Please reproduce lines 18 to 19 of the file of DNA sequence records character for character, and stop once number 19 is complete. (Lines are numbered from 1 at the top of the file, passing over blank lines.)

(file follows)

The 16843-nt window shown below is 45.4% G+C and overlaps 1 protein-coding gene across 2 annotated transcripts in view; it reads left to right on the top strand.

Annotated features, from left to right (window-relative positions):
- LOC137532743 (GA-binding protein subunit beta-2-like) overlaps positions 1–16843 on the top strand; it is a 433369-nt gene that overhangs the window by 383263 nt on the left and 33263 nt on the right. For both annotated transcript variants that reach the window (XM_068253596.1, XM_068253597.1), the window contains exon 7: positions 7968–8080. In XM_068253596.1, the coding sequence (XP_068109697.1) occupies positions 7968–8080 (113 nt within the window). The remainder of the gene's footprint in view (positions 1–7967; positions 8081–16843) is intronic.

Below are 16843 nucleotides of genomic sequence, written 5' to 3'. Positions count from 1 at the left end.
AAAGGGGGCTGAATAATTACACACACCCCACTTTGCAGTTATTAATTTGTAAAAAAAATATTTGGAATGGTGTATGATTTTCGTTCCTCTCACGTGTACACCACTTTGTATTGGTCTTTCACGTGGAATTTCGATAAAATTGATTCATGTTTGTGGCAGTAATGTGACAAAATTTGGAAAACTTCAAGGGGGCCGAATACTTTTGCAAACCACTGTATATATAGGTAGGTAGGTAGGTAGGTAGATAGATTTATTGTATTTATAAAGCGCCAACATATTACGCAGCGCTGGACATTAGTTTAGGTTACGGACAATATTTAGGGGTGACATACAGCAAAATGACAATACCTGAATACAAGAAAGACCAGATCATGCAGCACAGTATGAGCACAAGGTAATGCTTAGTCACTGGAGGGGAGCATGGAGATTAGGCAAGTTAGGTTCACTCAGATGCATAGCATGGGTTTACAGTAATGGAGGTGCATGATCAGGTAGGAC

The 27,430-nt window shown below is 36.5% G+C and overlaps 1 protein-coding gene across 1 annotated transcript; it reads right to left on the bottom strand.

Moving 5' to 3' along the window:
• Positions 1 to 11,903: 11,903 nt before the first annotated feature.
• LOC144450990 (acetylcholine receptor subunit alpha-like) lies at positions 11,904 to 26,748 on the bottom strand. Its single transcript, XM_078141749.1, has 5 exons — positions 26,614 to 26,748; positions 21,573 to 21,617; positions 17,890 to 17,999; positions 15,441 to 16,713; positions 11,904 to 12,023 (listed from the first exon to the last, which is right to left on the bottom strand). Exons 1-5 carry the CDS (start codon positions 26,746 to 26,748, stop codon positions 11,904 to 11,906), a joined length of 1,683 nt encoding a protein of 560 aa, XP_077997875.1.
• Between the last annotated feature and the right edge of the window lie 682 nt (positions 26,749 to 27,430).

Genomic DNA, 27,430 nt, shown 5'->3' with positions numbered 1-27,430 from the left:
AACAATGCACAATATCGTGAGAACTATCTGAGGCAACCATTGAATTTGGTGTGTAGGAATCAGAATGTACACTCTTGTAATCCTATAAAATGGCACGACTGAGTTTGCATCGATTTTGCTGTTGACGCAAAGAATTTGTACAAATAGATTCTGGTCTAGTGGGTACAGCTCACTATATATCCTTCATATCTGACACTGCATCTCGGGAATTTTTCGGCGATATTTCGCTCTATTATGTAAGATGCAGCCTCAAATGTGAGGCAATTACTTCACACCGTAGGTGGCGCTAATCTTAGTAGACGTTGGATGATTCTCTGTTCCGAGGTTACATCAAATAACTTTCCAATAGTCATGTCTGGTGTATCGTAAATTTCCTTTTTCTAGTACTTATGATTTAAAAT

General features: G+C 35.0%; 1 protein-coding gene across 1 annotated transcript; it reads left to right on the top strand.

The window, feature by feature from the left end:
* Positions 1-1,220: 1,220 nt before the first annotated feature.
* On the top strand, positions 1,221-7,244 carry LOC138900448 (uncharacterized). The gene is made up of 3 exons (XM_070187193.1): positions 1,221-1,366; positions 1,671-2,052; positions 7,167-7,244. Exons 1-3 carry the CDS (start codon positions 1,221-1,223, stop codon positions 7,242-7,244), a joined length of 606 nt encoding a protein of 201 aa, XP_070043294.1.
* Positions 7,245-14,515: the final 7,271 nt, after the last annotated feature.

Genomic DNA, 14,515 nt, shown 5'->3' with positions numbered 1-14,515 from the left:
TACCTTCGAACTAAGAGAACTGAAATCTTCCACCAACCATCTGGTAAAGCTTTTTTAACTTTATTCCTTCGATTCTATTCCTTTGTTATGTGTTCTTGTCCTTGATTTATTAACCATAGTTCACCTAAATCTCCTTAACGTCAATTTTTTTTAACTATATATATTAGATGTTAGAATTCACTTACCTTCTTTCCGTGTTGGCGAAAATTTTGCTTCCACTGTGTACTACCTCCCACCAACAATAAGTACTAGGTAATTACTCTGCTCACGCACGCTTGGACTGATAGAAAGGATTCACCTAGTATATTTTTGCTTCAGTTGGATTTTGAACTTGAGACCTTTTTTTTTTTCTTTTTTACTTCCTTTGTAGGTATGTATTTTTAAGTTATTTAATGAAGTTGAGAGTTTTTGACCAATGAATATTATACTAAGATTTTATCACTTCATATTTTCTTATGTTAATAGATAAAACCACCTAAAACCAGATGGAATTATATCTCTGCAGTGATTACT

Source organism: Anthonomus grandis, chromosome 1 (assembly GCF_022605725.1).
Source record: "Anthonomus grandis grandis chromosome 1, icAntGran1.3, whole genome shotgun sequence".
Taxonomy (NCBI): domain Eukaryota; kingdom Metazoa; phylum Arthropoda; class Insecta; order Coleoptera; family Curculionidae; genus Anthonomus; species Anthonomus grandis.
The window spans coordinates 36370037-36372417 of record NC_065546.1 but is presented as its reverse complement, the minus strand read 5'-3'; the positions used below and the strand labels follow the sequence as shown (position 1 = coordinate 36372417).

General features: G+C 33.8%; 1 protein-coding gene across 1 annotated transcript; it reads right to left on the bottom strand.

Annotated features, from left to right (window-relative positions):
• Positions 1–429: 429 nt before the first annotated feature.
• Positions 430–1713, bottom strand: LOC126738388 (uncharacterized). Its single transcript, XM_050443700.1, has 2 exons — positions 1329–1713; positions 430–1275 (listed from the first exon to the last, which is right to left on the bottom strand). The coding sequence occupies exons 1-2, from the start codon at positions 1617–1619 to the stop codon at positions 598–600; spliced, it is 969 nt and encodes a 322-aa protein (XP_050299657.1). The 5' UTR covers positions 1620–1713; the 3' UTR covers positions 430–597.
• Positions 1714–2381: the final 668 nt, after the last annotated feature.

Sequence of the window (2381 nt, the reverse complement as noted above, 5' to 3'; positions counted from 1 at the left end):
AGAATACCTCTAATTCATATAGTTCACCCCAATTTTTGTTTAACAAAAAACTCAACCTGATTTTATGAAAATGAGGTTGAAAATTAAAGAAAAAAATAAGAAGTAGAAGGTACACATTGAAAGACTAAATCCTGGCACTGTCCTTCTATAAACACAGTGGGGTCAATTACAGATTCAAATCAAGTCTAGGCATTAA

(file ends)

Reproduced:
Genomic DNA, 14,515 nt, shown 5'->3' with positions numbered 1-14,515 from the left:
TACCTTCGAACTAAGAGAACTGAAATCTTCCACCAACCATCTGGTAAAGCTTTTTTAACTTTATTCCTTCGATTCTATTCCTTTGTTATGTGTTCTTGTCCTTGATTTATTAACCATAGTTCACCTAAATCTCCTTAACGTCAATTTTTTTTAACTATATATATTAGATGTTAGAATTCACTTACCTTCTTTCCGTGTTGGCGAAAATTTTGCTTCCACTGTGTACTACCTCCCACCAACAATAAGTACTAGGTAATTACTCTGCTCACGCACGCTTGGACTGATAGAAAGGATTCACCTAGTATATTTTTGCTTCAGTTGGATTTTGAACTTGAGACCTTTTTTTTTTTCTTTTTTACTTCCTTTGTAGGTATGTATTTTTAAGTTATTTAATGAAGTTGAGAGTTTTTGACCAATGAATATTATACTAAGATTTTATCACTTCATATTTTCTTATGTTAATAGATAAAACCACCTAAAACCAGATGGAATTATATCTCTGCAGTGATTACT